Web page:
27 November 2003, Rome/Geneva -- Armenia has become the 50th country to ratify the Rotterdam Convention on the Prior Informed Consent (PIC) Procedure for Certain Hazardous Chemicals and Pesticides in International Trade, triggering the 90-day countdown to the treaty's entry into force.

"Thanks to the Rotterdam Convention, we now have an effective system in place for avoiding many of the deadly mistakes made in past decades when people were less aware of the dangers of toxic chemicals," said Klaus Töpfer, Executive Director of the United Nations Environment Programme (UNEP).

"This new regime offers its member governments, particularly in developing countries, the tools they need to protect their citizens, clean up obsolete stockpiles of pesticides and strengthen their chemicals management. Governments need to become members as quickly as possible so that they can reap these benefits and participate in shaping key decisions that must be taken next year", he said.

Reducing the risks associated with pesticides

"Inappropriate pesticides and their misuse still threaten health and environment in developing countries" said Jacques Diouf, Director-General, UN Food and Agriculture Organization (FAO).

"We recognize that, in meeting the increased demand for food production, pesticides will continue to be used. The Rotterdam Convention provides countries with a major tool to reduce the risks associated with pesticide use," he said.

"Implementation of the Convention will help countries to control the availability of pesticides that are recognized to be harmful to human health and the environment and of highly toxic pesticides that cannot be handled safely by small farmers in developing countries. The treaty promotes sustainable agriculture in a safer environment, thereby contributing to an increase in agricultural production and supporting the battle against hunger, disease and poverty," Dr. Diouf said.

A first line of defence

Jointly supported by FAO and UNEP, the Rotterdam Convention establishes a first line of defence against future tragedies that may be caused by hazardous chemicals.

The Convention enables importing countries to decide which potentially hazardous chemicals they want to receive and to exclude those they cannot manage safely. Most of the Parties of the Rotterdam Convention, so far, are developing countries.

When trade is permitted, requirements for labelling and providing information on potential health and environmental effects will promote safer use of chemicals.

The Convention starts with 27 chemicals but five more pesticides have already been flagged for inclusion, and many more substances are likely to be added in the future.(*)

Some pesticides covered by the Convention, such as monocrotophos and parathion are extremely hazardous and can present a severe threat to the health of farmers in developing countries.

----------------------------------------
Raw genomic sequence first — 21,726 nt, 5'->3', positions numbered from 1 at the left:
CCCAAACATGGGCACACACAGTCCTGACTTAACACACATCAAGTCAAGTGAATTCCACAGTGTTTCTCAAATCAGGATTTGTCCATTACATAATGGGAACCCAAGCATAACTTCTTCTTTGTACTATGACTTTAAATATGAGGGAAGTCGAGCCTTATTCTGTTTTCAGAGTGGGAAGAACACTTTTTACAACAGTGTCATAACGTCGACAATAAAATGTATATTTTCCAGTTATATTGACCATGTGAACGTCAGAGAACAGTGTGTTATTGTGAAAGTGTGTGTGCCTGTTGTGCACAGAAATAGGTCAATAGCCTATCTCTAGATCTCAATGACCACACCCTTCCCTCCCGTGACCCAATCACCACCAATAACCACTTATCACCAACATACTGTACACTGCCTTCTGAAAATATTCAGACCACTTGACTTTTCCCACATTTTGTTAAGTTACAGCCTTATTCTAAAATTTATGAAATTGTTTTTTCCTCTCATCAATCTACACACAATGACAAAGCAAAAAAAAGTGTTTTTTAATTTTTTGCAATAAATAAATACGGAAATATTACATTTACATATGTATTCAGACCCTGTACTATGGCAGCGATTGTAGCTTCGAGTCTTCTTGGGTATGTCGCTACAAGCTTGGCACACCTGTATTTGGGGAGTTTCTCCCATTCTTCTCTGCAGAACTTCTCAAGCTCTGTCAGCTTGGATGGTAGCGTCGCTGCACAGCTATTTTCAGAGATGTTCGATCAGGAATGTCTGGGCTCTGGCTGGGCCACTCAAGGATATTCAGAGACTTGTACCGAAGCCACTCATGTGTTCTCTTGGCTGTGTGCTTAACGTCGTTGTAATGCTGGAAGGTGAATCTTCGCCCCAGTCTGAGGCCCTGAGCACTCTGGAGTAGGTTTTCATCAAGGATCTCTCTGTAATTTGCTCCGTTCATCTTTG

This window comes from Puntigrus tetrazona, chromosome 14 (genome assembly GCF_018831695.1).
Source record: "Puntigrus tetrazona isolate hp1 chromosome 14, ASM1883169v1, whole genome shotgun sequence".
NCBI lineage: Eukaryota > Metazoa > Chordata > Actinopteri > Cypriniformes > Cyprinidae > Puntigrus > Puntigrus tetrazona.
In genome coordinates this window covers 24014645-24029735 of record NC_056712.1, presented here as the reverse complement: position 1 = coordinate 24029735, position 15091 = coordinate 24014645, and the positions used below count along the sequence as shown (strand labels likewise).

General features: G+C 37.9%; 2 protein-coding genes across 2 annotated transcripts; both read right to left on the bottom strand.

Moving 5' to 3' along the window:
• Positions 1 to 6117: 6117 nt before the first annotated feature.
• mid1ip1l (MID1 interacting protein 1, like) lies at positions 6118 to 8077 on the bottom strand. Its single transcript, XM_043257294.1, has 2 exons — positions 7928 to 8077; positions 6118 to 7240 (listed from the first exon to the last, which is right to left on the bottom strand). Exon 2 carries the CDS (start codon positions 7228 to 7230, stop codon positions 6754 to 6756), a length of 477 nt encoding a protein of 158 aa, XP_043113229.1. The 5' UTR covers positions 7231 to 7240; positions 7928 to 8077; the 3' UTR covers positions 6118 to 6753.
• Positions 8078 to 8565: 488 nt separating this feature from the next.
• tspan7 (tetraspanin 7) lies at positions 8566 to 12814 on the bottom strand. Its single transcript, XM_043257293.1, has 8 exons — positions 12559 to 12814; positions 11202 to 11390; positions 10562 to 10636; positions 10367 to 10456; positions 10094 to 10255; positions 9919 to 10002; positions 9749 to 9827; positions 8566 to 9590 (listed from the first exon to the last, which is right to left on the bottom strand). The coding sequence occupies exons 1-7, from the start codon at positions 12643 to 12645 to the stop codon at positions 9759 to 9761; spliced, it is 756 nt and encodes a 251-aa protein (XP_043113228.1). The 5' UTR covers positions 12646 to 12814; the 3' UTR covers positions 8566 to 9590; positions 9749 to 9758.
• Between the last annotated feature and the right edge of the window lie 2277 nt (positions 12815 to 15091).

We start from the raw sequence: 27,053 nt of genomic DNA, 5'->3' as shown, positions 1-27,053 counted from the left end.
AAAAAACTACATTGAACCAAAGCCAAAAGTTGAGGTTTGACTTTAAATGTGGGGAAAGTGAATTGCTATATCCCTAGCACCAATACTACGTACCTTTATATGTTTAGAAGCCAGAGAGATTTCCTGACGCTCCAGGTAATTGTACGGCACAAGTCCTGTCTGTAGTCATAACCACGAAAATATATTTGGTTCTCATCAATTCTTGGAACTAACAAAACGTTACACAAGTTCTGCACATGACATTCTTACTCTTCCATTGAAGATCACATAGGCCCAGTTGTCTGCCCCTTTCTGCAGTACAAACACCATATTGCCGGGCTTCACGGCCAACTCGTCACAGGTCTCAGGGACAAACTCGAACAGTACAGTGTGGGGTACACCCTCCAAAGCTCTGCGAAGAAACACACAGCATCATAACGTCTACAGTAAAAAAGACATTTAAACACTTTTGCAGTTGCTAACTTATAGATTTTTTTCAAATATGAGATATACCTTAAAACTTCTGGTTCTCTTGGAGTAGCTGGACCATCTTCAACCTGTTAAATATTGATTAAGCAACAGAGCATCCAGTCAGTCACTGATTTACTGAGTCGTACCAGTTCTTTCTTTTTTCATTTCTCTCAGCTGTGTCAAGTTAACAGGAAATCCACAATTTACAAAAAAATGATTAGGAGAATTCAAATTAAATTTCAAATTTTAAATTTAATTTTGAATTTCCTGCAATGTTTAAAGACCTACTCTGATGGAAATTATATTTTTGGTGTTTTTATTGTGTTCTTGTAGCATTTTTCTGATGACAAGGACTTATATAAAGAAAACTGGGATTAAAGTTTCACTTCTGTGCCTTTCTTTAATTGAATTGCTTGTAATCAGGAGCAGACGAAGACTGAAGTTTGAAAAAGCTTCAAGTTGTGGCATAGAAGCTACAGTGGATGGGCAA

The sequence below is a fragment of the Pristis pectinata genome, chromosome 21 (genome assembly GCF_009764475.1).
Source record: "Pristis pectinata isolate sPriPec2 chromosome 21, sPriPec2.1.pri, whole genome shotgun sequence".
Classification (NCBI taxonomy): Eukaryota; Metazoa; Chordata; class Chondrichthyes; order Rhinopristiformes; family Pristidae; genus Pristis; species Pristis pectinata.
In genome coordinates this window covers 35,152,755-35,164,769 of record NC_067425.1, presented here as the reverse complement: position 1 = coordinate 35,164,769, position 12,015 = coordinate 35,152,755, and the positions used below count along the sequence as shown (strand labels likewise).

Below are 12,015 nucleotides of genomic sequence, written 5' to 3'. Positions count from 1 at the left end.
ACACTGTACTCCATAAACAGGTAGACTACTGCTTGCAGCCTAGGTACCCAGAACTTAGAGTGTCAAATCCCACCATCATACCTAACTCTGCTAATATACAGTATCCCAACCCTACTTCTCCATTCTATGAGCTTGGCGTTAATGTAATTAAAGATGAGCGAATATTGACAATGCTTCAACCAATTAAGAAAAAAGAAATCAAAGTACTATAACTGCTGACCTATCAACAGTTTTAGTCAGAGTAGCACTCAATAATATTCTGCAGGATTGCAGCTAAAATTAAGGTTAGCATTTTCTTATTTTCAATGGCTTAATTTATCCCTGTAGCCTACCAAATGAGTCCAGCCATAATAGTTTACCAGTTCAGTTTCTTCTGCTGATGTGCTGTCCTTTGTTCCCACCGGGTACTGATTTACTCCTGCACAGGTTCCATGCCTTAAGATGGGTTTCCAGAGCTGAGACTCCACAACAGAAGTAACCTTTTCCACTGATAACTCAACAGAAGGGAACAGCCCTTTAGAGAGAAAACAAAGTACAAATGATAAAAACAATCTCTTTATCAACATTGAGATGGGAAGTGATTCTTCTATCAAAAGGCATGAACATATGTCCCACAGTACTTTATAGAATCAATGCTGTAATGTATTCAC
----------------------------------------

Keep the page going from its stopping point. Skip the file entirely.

The first meeting of the Conference of the Parties (COP) to the Convention will take place in Geneva in late 2004.

At its first meeting the COP will decide on including chemicals in the Convention that have been added during the past several years to the interim PIC procedure, establish a Chemical Review Committee that will evaluate future chemicals for the Convention's list, adopt the rules of procedure and address issues such as dispute settlement, compliance, financial rules, and arrangements for the permanent Secretariat.

The pesticide market

Some 70,000 different chemicals are available on the market today, and around 1,500 new ones are introduced every year. This poses a major challenge to many governments who must attempt to monitor and manage these potentially dangerous substances.

Many pesticides that have been banned or whose use has been severely restricted in industrialized countries are still marketed and used in developing countries.

(*)The Convention covers the following 22 hazardous pesticides: 2,4,5-T, aldrin, captafol, chlordane, chlordimeform, chlorobenzilate, DDT, 1,2-dibromoethane (EDB), dieldrin, dinoseb, fluoroacetamide, HCH, heptachlor, hexachlorobenzene, lindane, mercury compounds, and pentachlorophenol, plus certain formulations of methamidophos, methyl-parathion, monocrotophos, parathion, and phosphamidon. Since September 1998 five additional pesticides (binapacryl, toxaphene, ethylene oxide, ethylene dichloride and monocrotophos) have been added to the interim PIC procedure.

It also covers five industrial chemicals: crocidolite, polybrominated biphenyls (PBB), polychlorinated biphenyls (PCB), polychlorinated terphenyls (PCT) and tris (2,3 dibromopropyl) phosphate.
Contacts:

Erwin Northoff
Information Officer, FAO
erwin.northoff@fao.org
(+39) 06 570 53105

Michael Williams
Information Officer, UNEP
michael.williams@unep.ch
(41) 22 917 8242/8196/8244
cell. (+41) 79 409 1528